Tuesday, 28 February 2012

Party Time with Domaine Sainte Rose

I first purchased Domaine Sainte Rose on a visit to the property back in 2003 and still have a bottle of La Garrigue from Charles and Ruth Simpson's first vintage 2002. The wines aren't available in France, being destined to northern climes. In the UK (check out Majestic, Waitrose and online) the RQP is astonishing - they drink well but are not a quaff, are uncomplicated without being dull, plus work well with or without food. I was volunteered to source the wine for a family and friends bash and Domaine Sainte Rose was an easy choice. Being known as a bit of a wine buff meant high expectations in some quarters, but there were plenty of positive comments.

Le Vent du Nord is a blend of Chardonnay and Rousanne which combine to give some aromatic interest to a delicious citrus base. The warm spicy La Garrigue is Syrah with Grenache these days (all the wines were 2009) yet still retains the hints of outdoor wildness only those who have visited the region will fully relate to. Mourvèdre, once used in La Garrigue, goes into Les Derniers Cépages along with Bordeaux hard-man Petit Verdod, giving a wine with some delicious ripe tannins.

Monday, 20 February 2012

Mystery White DIV'IN

I was given this wine by a wine maker. All I know beyond its colour (white) comes from the label and, obviously only visibly on broaching, wording on the cork. In essence the label states: -

Vin de Table de France
Roxane Almanza et Loic Mathieu
Fontès 34320
13.5% L03.06

The cork has 2006 embossed on the top which may be confirming the year disguised in the code "L03.06". Also on the cork is an email address and, while encouragingly my enquiry hasn't bounced, so far I've had no reply.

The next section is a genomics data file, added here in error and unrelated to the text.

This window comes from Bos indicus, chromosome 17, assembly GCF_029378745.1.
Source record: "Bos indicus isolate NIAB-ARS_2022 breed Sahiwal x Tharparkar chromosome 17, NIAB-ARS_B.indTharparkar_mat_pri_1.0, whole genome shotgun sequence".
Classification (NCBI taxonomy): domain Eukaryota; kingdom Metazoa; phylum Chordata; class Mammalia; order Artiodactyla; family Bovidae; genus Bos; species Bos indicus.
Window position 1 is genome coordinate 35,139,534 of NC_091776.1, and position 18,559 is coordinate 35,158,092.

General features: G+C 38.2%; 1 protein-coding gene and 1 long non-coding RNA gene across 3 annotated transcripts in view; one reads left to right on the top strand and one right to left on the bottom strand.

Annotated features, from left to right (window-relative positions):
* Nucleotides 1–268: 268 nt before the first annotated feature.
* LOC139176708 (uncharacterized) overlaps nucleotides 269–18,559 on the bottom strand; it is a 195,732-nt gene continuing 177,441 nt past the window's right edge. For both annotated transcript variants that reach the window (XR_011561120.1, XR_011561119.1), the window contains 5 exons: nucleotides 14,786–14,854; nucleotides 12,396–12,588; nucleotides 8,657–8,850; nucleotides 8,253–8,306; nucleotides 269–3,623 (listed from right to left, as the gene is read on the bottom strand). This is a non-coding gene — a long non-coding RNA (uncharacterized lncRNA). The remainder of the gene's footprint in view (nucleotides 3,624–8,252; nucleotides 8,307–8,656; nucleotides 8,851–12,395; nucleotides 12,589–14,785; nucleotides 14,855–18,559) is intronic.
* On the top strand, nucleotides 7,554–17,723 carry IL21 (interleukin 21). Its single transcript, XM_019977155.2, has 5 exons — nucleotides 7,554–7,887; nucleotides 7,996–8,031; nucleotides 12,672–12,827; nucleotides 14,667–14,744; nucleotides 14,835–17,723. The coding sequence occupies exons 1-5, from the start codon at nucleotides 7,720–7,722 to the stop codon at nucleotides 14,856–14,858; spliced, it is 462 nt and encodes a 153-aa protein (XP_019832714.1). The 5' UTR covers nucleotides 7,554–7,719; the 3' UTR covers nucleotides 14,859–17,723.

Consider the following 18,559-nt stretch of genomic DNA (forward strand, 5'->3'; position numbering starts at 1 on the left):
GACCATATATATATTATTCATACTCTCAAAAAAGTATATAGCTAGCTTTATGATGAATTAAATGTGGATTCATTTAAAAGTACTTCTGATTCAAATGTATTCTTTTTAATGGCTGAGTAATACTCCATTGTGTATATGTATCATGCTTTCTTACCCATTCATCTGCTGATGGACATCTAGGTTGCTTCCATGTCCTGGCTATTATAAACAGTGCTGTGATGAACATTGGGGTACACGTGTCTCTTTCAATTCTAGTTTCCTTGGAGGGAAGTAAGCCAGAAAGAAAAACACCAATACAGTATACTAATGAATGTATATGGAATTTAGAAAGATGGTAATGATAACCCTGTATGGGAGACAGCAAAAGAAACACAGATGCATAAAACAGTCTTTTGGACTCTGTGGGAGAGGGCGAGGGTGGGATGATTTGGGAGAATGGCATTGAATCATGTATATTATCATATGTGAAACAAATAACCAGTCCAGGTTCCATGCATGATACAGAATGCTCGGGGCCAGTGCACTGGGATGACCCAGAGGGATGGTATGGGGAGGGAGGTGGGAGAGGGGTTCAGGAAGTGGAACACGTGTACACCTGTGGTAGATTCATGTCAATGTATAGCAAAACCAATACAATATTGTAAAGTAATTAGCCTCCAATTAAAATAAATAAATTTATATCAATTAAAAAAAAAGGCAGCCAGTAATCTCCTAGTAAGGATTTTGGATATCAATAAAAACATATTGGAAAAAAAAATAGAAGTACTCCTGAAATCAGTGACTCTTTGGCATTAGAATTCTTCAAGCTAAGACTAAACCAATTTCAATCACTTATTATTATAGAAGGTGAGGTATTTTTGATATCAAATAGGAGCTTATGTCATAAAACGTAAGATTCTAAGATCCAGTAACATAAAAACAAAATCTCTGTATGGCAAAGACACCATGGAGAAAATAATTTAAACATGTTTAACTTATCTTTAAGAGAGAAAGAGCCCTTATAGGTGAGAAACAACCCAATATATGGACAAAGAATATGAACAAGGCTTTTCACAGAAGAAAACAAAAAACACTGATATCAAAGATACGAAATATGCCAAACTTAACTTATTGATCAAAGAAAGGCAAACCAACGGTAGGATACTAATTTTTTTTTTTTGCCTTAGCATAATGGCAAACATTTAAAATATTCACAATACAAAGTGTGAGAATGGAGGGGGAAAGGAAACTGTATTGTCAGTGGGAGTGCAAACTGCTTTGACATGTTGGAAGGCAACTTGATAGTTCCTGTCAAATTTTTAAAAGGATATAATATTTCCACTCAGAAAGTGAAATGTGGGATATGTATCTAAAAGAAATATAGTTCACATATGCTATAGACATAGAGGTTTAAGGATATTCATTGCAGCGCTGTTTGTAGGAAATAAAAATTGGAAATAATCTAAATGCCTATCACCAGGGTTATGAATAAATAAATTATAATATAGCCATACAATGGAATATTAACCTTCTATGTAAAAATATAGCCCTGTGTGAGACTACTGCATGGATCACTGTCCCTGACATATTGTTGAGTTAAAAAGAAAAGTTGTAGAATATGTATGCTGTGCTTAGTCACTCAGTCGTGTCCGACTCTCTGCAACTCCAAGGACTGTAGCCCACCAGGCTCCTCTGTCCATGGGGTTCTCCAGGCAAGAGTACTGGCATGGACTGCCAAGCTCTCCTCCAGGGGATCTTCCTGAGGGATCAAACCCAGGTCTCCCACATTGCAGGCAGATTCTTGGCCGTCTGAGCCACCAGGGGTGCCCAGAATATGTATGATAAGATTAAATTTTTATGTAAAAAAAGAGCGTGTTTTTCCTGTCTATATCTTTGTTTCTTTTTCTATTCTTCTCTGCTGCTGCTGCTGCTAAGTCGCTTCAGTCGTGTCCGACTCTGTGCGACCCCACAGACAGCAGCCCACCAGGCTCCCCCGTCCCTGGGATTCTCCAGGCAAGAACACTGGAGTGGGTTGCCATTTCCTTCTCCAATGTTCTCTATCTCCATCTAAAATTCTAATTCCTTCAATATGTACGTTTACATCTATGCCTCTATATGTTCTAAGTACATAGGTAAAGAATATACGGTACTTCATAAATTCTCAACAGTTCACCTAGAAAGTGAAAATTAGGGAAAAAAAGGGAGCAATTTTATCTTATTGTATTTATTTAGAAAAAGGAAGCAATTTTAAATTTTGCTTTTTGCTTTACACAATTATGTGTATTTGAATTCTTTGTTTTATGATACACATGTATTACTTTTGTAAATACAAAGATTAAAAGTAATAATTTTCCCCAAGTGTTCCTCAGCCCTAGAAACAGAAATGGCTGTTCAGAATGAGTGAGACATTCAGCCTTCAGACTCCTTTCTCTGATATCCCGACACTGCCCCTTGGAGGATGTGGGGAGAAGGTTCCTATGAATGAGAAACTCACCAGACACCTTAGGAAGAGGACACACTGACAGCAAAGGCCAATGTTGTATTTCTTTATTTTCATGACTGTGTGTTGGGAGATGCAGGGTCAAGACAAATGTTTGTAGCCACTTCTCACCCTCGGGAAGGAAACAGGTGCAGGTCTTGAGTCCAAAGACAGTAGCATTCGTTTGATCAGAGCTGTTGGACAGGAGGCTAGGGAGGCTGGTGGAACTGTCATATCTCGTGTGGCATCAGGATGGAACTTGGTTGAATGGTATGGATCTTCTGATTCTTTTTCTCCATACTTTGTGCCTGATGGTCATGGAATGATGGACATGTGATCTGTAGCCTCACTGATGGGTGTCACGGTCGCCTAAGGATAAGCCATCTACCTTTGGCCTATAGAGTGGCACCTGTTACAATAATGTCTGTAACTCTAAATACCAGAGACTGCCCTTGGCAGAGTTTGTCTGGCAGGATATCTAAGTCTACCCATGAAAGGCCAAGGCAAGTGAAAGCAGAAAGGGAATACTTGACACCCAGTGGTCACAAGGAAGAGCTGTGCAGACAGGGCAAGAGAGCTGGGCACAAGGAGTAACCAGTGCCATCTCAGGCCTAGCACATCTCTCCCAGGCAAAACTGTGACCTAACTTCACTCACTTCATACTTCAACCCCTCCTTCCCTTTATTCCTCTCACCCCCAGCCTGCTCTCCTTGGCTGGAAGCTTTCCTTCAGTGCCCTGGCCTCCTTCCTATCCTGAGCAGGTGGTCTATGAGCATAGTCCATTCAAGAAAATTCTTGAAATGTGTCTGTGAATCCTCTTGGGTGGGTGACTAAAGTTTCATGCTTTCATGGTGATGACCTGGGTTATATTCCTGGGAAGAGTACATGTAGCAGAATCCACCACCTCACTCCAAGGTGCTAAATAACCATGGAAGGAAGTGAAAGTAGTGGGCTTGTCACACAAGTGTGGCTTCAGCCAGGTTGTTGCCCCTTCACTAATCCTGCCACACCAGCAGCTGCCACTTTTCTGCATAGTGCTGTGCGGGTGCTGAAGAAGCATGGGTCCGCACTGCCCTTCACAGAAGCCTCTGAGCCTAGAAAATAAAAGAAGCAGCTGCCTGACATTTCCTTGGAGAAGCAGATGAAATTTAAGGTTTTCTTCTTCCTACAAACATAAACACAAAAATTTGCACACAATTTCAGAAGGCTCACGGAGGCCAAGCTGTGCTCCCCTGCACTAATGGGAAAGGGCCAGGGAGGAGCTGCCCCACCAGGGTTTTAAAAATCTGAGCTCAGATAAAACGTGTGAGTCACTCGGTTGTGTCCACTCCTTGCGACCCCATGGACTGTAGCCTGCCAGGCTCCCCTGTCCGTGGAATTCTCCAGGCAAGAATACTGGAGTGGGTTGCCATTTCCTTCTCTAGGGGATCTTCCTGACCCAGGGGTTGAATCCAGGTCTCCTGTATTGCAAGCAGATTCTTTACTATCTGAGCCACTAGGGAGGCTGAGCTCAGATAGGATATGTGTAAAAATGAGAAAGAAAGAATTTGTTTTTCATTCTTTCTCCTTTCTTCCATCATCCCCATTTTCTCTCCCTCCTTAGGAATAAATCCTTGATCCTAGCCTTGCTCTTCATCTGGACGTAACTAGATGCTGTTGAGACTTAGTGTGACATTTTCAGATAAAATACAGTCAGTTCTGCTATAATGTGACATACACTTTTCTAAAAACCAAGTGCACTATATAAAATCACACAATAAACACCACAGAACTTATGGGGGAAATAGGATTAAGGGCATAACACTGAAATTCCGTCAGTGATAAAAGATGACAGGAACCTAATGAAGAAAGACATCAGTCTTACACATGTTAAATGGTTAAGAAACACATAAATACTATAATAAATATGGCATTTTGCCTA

Obviously these days information can be gleaned instantly from an internet search. What's extraordinary is that nothing at all wine related comes up for any of the words available. Everything about the wine and the makers avoids the www radar which effectively means a winery with zero marketing and publicity. My conclusion is a small production hobby wine reserved for friends and contacts.

Either way, with pushing 1,000 independent producers registered in the region this must be one of many hiding away.

Fontès is the village above Caux on the other side of the basalt lava flow. Vinously, Fontès is dominated by a successful cooperative perhaps best known for its popular, keenly priced and harmless rosé. A successful cooperative usually means relatively few independents as the vines are accounted for. Judging by the cooperative's new and attractive reception area dominance looks set to continue.

In the glass this ocra tinted wine has a particularly distinctive and individual bouquet - very aromatic and Mediterranean with pine and beeswax. In the mouth there are savoury herbs with a wonderful balancing acidity. Overall a substantial and well made wine that will no doubt divide opinions when it comes to personal taste. The empty glass test reveals an impressive lingering persistence. The dregs of the bottle had yeast lees which would certainly have magnified the flavours.

I've no idea what the cepage is, although it seems reminiscent of mature Rousanne so that's my guess. I will seek to find out more.